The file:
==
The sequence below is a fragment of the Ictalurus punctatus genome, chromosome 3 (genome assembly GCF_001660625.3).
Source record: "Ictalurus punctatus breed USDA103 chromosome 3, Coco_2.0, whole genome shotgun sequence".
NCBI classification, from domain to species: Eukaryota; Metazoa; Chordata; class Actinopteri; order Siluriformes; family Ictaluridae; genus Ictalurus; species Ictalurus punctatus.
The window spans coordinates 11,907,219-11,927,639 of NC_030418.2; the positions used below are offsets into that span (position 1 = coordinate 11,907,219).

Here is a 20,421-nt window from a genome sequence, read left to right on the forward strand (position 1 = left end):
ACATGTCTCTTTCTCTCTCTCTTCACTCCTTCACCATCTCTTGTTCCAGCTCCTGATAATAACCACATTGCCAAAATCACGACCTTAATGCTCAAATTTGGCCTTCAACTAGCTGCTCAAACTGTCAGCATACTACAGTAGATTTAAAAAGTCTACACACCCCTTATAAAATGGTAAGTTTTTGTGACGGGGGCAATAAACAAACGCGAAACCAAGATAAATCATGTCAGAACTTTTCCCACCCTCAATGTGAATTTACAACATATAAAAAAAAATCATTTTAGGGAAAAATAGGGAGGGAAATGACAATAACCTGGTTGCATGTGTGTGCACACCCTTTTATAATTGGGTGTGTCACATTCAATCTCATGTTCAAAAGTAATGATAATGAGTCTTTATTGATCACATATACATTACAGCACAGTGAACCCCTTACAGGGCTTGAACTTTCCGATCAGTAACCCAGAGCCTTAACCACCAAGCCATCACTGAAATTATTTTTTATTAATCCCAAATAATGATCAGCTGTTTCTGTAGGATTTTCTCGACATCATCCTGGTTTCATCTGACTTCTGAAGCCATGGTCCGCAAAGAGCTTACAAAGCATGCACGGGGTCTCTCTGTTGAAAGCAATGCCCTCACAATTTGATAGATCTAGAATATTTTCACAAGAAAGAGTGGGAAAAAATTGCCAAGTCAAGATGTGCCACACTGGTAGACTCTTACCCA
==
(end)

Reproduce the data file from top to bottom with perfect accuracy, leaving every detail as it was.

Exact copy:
The sequence below is a fragment of the Ictalurus punctatus genome, chromosome 3 (genome assembly GCF_001660625.3).
Source record: "Ictalurus punctatus breed USDA103 chromosome 3, Coco_2.0, whole genome shotgun sequence".
NCBI classification, from domain to species: Eukaryota; Metazoa; Chordata; class Actinopteri; order Siluriformes; family Ictaluridae; genus Ictalurus; species Ictalurus punctatus.
The window spans coordinates 11,907,219-11,927,639 of NC_030418.2; the positions used below are offsets into that span (position 1 = coordinate 11,907,219).

Here is a 20,421-nt window from a genome sequence, read left to right on the forward strand (position 1 = left end):
ACATGTCTCTTTCTCTCTCTCTTCACTCCTTCACCATCTCTTGTTCCAGCTCCTGATAATAACCACATTGCCAAAATCACGACCTTAATGCTCAAATTTGGCCTTCAACTAGCTGCTCAAACTGTCAGCATACTACAGTAGATTTAAAAAGTCTACACACCCCTTATAAAATGGTAAGTTTTTGTGACGGGGGCAATAAACAAACGCGAAACCAAGATAAATCATGTCAGAACTTTTCCCACCCTCAATGTGAATTTACAACATATAAAAAAAAATCATTTTAGGGAAAAATAGGGAGGGAAATGACAATAACCTGGTTGCATGTGTGTGCACACCCTTTTATAATTGGGTGTGTCACATTCAATCTCATGTTCAAAAGTAATGATAATGAGTCTTTATTGATCACATATACATTACAGCACAGTGAACCCCTTACAGGGCTTGAACTTTCCGATCAGTAACCCAGAGCCTTAACCACCAAGCCATCACTGAAATTATTTTTTATTAATCCCAAATAATGATCAGCTGTTTCTGTAGGATTTTCTCGACATCATCCTGGTTTCATCTGACTTCTGAAGCCATGGTCCGCAAAGAGCTTACAAAGCATGCACGGGGTCTCTCTGTTGAAAGCAATGCCCTCACAATTTGATAGATCTAGAATATTTTCACAAGAAAGAGTGGGAAAAAATTGCCAAGTCAAGATGTGCCACACTGGTAGACTCTTACCCA